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VII. The Goal of Monetary Policy

VII. The Goal of Monetary Policy

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94 — The Causes of the Economic Crisis

In opposing a single precious metal standard, monetary policy
exhausted itself in the fruitless attempt to make bimetallism an
actuality. The results which must follow the establishment of a
legal exchange ratio between the two precious metals, gold and
silver, have long been known, even before Classical economics
developed an understanding of the regularity of market phenomena. Again and again Gresham’s Law, which applied the general
theory of price controls to the special case of money, demonstrated its validity. Eventually, efforts were abandoned to reach
the ideal of a bimetallic standard. The next goal then became to
free international trade, which was growing more and more
important, from the effects of fluctuations in the ratio between
the prices of the gold standard and the suppression of the alternating [bimetallic] and silver standards. Gold then became the
world’s money.
With the attainment of gold monometallism, liberals believed
the goal of monetary policy had been reached. (The fact that
they considered it necessary to supplement monetary policy
through banking policy will be examined later in considerable
detail.) The value of gold was then independent of any direct
manipulation by governments, political policies, public opinion
or Parliaments. So long as the gold standard was maintained,
there was no need to fear severe price disturbances from the side
of money. The adherents of the gold standard wanted no more
than this, even though it was not clear to them at first that this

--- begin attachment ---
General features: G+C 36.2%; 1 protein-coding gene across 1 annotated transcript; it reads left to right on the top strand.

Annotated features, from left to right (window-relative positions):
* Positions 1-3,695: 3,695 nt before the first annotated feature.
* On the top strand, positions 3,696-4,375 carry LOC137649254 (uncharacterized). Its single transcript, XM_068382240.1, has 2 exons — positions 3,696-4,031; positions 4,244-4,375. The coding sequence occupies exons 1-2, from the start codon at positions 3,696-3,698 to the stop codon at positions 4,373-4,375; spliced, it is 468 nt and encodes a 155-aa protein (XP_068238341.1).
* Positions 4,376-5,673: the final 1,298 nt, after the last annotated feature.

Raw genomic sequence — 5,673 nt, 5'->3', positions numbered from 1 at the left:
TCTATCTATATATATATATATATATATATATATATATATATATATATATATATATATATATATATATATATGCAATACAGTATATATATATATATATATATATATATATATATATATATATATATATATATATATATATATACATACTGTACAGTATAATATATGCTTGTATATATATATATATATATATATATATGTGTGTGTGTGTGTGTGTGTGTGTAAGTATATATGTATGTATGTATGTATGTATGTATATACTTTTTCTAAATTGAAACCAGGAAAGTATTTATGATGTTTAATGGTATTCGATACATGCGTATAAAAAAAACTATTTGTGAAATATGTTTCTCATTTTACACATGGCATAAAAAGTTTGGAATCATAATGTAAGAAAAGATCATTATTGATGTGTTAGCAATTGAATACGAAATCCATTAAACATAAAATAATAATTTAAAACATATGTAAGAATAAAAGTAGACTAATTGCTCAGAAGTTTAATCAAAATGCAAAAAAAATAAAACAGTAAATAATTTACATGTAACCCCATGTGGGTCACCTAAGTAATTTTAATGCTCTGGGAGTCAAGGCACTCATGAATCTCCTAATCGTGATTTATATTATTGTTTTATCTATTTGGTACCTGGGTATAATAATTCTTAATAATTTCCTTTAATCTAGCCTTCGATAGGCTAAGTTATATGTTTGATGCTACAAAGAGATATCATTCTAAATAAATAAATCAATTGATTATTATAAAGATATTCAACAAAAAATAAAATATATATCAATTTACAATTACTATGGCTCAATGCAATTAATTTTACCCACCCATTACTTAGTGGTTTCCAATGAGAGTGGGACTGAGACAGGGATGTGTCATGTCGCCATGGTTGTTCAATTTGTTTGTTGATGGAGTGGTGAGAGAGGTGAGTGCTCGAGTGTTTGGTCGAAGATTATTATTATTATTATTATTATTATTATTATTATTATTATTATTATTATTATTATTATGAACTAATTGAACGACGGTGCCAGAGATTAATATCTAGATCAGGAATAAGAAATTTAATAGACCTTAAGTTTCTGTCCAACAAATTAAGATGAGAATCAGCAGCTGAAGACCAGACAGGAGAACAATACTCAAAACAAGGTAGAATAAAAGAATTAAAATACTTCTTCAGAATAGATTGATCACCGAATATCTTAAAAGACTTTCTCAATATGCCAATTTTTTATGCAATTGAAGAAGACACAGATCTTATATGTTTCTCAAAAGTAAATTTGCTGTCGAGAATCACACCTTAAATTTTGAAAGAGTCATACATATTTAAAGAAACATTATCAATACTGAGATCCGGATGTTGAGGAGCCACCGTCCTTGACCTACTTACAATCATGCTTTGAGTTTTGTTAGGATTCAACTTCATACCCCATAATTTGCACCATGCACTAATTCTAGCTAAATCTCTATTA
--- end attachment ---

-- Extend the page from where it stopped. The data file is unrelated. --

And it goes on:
was all that could be attained.

We have seen how the purchasing power of gold has continuously declined since the turn of the century. That was not, as
frequently maintained, simply the consequence of increased gold
production. There is no way to know whether the increased production of gold would have been sufficient to satisfy the
increased demand for money without increasing its purchasing
power, if monetary policy had not intervened as it did. The gold
exchange and flexible standards were adopted in a number of
countries, not the “pure” gold standard as its advocates had

Monetary Stabilization and Cyclical Policy — 95

expected. “Pure” gold standard countries embraced measures
which were thought to be, and actually were, steps toward the
exchange standard. Finally, since 1914, gold has been withdrawn
from actual circulation almost everywhere. It is primarily due to
these measures that gold declined in value, thus generating the
current debate on monetary policy.
The fault found with the gold standard today is not, therefore,
due to the gold standard itself. Rather, it is the result of a policy
which deliberately seeks to undermine the gold standard in order
to lower the costs of using money and especially to obtain “cheap
money,” i.e., lower interest rates for loans. Obviously, this policy
cannot attain the goal it sets for itself. It must eventually bring
not low interest on loans but rather price increases and distortion
of economic development. In view of this, then, isn’t it simply
enough to abandon all attempts to use tricks of banking and